FOR IMMEDIATE RELEASE July 15, 2015
Mike Wessler, Deputy Communications Director, Governor’s Office, 444-9725
Lisa Lee, Director, Montana No Kid Hungry, 444-3518
HELENA – Governor Steve Bullock today announced that the Montana No Kid Hungry campaign has been awarded a $237,000 grant from Share Our Strength to bolster efforts to combat childhood hunger in Montana. This is a substantial increase from the previous $100,000 yearly grant that the campaign had received. Through this grant, the campaign will expand participation in school breakfast, summer meal, and afterschool meal programs throughout the state, with a particular focus on Billings, Kalispell, Great Falls, and Browning. The funds will also be used to expand staff capacity and develop resources that are available to families struggling with food insecurity.
“Childhood hunger is a solvable problem. Giving Montana children every opportunity to succeed starts with ensuring they never have to worry about where their next meal comes from,” Bullock said. “This award from Share Our Strength will allow us to bolster our efforts to ensure that no child goes hungry.”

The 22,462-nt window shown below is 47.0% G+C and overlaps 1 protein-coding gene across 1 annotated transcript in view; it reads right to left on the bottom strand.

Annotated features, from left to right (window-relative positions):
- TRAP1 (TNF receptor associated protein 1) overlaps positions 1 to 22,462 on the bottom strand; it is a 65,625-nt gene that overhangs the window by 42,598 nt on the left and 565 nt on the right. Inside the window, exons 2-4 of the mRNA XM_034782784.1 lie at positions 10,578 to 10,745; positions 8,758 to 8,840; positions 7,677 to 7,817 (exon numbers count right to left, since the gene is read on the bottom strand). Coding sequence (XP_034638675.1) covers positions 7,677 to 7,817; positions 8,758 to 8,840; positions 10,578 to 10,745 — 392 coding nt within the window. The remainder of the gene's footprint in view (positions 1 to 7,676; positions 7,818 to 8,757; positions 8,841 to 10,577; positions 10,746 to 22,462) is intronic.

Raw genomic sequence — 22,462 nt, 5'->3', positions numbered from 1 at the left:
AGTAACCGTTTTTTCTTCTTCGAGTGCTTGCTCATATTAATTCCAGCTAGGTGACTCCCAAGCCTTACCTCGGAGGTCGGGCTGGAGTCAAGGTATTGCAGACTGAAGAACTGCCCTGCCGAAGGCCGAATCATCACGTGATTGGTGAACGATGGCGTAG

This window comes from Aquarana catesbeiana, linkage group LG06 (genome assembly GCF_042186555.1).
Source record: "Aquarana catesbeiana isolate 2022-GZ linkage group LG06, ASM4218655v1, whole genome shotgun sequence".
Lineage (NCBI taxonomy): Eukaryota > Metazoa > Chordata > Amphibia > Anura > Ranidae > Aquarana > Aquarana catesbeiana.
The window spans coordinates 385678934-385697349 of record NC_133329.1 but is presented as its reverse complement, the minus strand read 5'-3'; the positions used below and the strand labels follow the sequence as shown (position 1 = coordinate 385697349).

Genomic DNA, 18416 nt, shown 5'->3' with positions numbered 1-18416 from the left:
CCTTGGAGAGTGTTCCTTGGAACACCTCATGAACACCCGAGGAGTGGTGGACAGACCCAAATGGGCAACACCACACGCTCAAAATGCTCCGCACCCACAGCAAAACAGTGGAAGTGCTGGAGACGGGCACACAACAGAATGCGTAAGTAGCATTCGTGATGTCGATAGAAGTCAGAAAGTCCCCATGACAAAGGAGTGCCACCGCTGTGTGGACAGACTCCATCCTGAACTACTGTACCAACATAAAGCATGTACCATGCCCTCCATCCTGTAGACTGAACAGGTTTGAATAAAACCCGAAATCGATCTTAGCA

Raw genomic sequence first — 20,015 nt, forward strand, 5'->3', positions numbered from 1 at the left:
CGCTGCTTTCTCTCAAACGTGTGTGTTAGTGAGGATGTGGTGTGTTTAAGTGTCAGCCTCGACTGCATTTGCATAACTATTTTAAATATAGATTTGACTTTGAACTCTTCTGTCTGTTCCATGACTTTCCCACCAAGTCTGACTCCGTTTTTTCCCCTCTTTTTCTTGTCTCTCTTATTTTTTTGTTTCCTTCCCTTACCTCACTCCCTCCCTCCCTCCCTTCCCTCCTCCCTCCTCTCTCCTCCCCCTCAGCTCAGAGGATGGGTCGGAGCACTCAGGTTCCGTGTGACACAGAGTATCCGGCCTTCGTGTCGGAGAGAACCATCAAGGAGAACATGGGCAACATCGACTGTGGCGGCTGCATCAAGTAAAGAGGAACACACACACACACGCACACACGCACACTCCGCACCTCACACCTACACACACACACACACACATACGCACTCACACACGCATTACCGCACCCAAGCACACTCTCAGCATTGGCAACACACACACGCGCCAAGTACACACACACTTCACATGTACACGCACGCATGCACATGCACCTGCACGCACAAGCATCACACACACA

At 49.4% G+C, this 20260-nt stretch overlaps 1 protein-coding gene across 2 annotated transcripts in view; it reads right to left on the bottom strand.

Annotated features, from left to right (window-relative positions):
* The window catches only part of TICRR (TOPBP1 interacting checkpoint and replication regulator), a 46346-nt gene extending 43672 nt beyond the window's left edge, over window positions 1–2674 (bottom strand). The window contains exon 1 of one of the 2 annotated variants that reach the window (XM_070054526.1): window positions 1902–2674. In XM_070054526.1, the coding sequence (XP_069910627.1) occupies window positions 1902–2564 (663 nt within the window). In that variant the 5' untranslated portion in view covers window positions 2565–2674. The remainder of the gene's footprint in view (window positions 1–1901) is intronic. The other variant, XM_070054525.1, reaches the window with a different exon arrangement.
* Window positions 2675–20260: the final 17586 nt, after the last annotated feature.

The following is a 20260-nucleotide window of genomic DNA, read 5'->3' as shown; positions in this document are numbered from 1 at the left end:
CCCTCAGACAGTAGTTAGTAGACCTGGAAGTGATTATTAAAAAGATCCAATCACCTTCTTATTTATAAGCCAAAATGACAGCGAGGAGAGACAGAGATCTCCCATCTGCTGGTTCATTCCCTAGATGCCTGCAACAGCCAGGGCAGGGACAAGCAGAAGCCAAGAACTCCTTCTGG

As a condition of the grant, the Montana No Kid Hungry campaign must raise matching funds. The organization has already made significant progress toward that goal through funds raised by the Round It Up Montana program, private donations from businesses such as Blue Cross Blue Shield, and a grant awarded to operate the Montana No Kid Hungry AmeriCorps Program.
Governor Bullock and First Lady Lisa Bullock have made it a priority to combat childhood hunger in the state. They’re working with schools to improve access to food by promoting participation in the “Breakfast After the Bell” program, which encourages schools to incorporate breakfast as part of the school day. The Bullocks, through the Montana No Kid Hungry campaign, have awarded $115,000 to Montana schools in this past year to start new breakfast programs or expand participation in existing programs. Data from the Office of Public Instruction shows that 41,000 more Montana kids now start every school day with a healthy breakfast at school than when Governor Bullock took office in 2013.
In Montana, it is estimated that one in five kids struggle with food insecurity. Studies show that, children who face food insecurity are more likely to have poor physical health, increased absenteeism from school, and lower academic performance.